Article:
Other Road Warrior Exercises
If you aren't one for spending time in your hotel room and like to venture outside the number and variations of workouts are endless. Pack your running shoes and explore on foot or go to a local bike shop and rent a road bike. If you find yourself in a high rise hotel, run the steps. Try switching it up by skipping steps and on every other landing stop and do 20-pushups. You can also work on power and endurance by walking the steps; but skip two or three steps at a time making the motion more of a lunge.

The TRX Suspension Trainer is one of the best pieces of equipment to come along in a long time. It is compact, lightweight and can be setup in any space. This thing is so travel friendly you can even carry it on at airports. Check out this complete page on how to use the TRX training system specifically for motocross.

Rowing is also an activity that doesn't have to stop just because you are on the road. Many of the top pro teams travel with their rowers in the hauler while more and more are showing up in the pits at each race.  The pros must be on to something. Many hotel gyms have a rower and if not, Concept2 has you covered with a webpage that will locate the nearest rower anywhere in the World. That should just about cover any excuse you can come up with for not training. So the next time you have to hit the road, bookmark this article and don't let a little travel ruin your training program. Good Luck!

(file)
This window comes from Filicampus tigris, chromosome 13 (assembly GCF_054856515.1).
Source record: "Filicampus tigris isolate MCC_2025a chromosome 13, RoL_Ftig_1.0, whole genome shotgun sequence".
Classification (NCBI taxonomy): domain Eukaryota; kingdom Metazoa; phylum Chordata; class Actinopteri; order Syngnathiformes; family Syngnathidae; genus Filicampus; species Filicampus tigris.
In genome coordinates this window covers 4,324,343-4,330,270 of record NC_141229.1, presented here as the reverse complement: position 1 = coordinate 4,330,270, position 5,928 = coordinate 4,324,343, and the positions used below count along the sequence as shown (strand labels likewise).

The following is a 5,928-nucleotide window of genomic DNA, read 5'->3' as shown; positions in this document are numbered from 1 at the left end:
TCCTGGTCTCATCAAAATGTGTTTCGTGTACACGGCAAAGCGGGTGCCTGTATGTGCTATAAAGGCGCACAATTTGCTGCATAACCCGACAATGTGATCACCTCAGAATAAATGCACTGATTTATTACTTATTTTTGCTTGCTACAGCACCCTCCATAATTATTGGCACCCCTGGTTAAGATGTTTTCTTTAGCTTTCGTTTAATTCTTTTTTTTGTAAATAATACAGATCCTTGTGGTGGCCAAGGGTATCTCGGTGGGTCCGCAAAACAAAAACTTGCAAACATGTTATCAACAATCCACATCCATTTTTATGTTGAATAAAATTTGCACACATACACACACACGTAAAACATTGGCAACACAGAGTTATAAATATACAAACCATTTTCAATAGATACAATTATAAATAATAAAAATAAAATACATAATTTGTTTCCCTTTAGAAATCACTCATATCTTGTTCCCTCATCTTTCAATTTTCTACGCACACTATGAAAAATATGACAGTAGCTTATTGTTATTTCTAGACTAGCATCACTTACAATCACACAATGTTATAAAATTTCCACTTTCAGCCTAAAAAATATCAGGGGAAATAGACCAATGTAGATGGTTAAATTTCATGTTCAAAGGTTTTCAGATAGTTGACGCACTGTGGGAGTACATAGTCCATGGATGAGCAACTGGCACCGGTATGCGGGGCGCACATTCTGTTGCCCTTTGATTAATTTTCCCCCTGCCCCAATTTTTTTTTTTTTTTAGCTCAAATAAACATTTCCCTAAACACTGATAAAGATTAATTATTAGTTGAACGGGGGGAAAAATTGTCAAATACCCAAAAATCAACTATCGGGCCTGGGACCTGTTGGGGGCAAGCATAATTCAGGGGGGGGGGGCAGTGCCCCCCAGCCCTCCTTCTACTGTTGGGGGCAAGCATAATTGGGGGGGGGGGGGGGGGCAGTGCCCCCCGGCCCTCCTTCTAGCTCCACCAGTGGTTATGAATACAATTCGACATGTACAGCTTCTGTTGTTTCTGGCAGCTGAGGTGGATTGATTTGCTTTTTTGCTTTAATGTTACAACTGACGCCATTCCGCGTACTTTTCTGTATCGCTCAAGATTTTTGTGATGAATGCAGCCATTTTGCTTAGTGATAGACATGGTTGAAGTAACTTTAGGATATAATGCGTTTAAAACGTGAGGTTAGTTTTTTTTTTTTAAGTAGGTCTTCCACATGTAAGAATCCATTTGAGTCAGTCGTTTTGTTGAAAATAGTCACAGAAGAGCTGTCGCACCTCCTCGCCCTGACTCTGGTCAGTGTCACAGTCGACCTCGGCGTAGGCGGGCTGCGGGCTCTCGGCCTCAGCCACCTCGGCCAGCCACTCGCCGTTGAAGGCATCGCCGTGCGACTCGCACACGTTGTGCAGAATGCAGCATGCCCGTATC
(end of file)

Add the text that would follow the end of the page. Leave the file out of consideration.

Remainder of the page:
That's it for now, until next time, good luck with your training and remember, if you have a question, log on to the Virtual Trainer Expert Forum and have your question answered by a panel of experts. In addition, be sure and check out the Racer X Virtual Trainer archive section. Your complete one-stop information zone for motocross fitness. VT Signature

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  1. Gravatar
    Nick Lavella July 04, 2013 at 7:20 pm

    Training is very important and not being able to stick to your program while traveling can really affect performance. I've just graduated college and received a diploma in Fitness Training from National Personal Training Insitute and certified under NASM (National Academy of Sports Medicine) My goal is to help riders by providing them the best training available to them on the road. Providing them with equipment and professional service can help move their results up on the weekend. Just trying to fill the gap. Many riders will benefit with a mobile training unit for the riders to use during the week and on weekends.